Corporate social responsibility (CSR) is a mechanism for aligning company policies and practices within the socio-economic, cultural and environmental challenges facing society and, in particular, communities. Though the majority of empirical research on CSR has been conducted in Western companies, there is growing interest in CSR in transitional and developing economies, as well as Western firms working in developing countries.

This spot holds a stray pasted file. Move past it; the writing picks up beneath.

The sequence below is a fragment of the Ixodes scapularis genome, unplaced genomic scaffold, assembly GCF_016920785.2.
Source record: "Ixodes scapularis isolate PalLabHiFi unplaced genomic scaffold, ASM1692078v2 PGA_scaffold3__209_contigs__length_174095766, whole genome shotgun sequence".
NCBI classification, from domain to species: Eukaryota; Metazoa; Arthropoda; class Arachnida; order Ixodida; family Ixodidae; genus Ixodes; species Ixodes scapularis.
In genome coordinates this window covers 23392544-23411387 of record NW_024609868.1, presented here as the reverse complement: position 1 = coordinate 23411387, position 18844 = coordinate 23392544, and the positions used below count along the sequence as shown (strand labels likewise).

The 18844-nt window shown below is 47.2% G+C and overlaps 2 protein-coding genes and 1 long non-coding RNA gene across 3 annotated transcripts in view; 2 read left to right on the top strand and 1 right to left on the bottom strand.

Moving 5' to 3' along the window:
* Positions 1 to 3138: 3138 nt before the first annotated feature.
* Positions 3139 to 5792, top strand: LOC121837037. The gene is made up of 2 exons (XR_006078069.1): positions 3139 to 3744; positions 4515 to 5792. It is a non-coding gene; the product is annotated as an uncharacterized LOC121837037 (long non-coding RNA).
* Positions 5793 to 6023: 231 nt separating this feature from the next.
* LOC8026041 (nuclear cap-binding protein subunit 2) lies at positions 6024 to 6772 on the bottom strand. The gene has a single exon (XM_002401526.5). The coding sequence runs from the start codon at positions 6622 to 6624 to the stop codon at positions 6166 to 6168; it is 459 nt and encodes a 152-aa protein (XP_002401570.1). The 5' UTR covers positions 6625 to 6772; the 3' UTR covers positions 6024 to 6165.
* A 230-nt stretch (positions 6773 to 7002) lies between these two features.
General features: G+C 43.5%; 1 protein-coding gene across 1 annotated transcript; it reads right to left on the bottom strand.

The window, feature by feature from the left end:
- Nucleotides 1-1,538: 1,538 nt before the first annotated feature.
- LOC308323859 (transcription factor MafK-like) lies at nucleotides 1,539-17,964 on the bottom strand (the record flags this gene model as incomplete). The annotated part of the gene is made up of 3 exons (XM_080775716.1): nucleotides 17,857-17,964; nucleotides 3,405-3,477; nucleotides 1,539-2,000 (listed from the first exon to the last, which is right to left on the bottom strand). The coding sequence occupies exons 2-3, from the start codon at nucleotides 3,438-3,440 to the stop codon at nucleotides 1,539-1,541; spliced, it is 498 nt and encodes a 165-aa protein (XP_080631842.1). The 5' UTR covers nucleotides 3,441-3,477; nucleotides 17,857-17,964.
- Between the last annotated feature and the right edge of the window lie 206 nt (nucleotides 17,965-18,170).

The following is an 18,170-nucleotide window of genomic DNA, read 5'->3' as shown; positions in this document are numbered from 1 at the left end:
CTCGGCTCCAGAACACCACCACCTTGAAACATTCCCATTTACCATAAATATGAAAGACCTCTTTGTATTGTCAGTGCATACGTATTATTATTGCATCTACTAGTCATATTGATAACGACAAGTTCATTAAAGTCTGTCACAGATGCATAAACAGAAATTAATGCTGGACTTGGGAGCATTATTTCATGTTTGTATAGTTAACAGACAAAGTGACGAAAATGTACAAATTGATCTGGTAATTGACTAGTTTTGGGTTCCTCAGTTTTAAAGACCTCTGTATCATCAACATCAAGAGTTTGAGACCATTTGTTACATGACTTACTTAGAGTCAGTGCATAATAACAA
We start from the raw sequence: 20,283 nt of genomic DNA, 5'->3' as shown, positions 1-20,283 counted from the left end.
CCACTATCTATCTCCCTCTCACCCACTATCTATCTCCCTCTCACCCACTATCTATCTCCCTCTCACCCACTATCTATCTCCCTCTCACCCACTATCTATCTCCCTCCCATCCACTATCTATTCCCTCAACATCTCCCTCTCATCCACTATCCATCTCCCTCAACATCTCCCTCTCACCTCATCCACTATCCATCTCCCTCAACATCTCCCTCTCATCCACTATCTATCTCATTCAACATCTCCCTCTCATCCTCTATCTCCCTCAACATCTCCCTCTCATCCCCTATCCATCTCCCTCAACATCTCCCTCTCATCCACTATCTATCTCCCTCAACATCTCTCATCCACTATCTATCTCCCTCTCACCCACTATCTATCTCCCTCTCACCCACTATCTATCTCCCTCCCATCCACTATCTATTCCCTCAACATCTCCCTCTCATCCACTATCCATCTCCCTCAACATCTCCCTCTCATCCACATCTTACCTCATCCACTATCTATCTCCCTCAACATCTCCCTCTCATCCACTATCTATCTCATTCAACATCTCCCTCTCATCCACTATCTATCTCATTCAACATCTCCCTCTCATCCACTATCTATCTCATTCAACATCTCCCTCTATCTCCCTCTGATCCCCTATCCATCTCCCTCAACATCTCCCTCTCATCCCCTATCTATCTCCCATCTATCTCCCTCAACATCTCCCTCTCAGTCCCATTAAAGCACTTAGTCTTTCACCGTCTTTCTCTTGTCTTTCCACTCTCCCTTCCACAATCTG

• E-technology and the emergent e-environment: Implications for organizational form and function

      Tassabehji, Rana; Wallace, James; Cornelius, Nelarine (2007)